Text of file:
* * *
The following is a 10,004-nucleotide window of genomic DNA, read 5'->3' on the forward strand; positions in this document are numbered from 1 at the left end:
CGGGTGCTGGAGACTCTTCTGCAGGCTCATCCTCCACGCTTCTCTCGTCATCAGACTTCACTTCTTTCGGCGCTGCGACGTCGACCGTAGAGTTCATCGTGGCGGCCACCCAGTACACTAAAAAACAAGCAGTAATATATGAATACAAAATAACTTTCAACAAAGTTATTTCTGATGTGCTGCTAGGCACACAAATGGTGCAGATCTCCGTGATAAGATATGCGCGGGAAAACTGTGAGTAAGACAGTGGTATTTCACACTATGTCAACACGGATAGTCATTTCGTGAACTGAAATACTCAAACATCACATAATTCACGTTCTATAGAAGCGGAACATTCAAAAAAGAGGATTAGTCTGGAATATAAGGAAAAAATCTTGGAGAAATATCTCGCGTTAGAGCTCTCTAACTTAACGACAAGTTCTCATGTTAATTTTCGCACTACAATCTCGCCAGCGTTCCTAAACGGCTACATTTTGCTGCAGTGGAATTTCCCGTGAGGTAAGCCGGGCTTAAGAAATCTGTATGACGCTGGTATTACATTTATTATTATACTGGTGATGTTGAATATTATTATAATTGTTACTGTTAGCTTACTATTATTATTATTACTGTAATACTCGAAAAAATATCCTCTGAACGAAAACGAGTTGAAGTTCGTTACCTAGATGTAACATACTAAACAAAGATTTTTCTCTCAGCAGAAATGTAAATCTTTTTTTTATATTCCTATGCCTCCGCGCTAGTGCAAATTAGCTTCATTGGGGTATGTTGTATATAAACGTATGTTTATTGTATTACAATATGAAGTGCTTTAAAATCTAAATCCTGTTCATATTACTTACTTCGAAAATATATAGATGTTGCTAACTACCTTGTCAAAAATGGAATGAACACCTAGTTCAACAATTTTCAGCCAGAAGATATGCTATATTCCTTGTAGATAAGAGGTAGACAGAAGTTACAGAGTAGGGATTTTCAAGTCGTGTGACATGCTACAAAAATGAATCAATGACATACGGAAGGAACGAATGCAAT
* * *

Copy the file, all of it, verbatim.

The following is a 10,004-nucleotide window of genomic DNA, read 5'->3' on the forward strand; positions in this document are numbered from 1 at the left end:
CGGGTGCTGGAGACTCTTCTGCAGGCTCATCCTCCACGCTTCTCTCGTCATCAGACTTCACTTCTTTCGGCGCTGCGACGTCGACCGTAGAGTTCATCGTGGCGGCCACCCAGTACACTAAAAAACAAGCAGTAATATATGAATACAAAATAACTTTCAACAAAGTTATTTCTGATGTGCTGCTAGGCACACAAATGGTGCAGATCTCCGTGATAAGATATGCGCGGGAAAACTGTGAGTAAGACAGTGGTATTTCACACTATGTCAACACGGATAGTCATTTCGTGAACTGAAATACTCAAACATCACATAATTCACGTTCTATAGAAGCGGAACATTCAAAAAAGAGGATTAGTCTGGAATATAAGGAAAAAATCTTGGAGAAATATCTCGCGTTAGAGCTCTCTAACTTAACGACAAGTTCTCATGTTAATTTTCGCACTACAATCTCGCCAGCGTTCCTAAACGGCTACATTTTGCTGCAGTGGAATTTCCCGTGAGGTAAGCCGGGCTTAAGAAATCTGTATGACGCTGGTATTACATTTATTATTATACTGGTGATGTTGAATATTATTATAATTGTTACTGTTAGCTTACTATTATTATTATTACTGTAATACTCGAAAAAATATCCTCTGAACGAAAACGAGTTGAAGTTCGTTACCTAGATGTAACATACTAAACAAAGATTTTTCTCTCAGCAGAAATGTAAATCTTTTTTTTATATTCCTATGCCTCCGCGCTAGTGCAAATTAGCTTCATTGGGGTATGTTGTATATAAACGTATGTTTATTGTATTACAATATGAAGTGCTTTAAAATCTAAATCCTGTTCATATTACTTACTTCGAAAATATATAGATGTTGCTAACTACCTTGTCAAAAATGGAATGAACACCTAGTTCAACAATTTTCAGCCAGAAGATATGCTATATTCCTTGTAGATAAGAGGTAGACAGAAGTTACAGAGTAGGGATTTTCAAGTCGTGTGACATGCTACAAAAATGAATCAATGACATACGGAAGGAACGAATGCAAT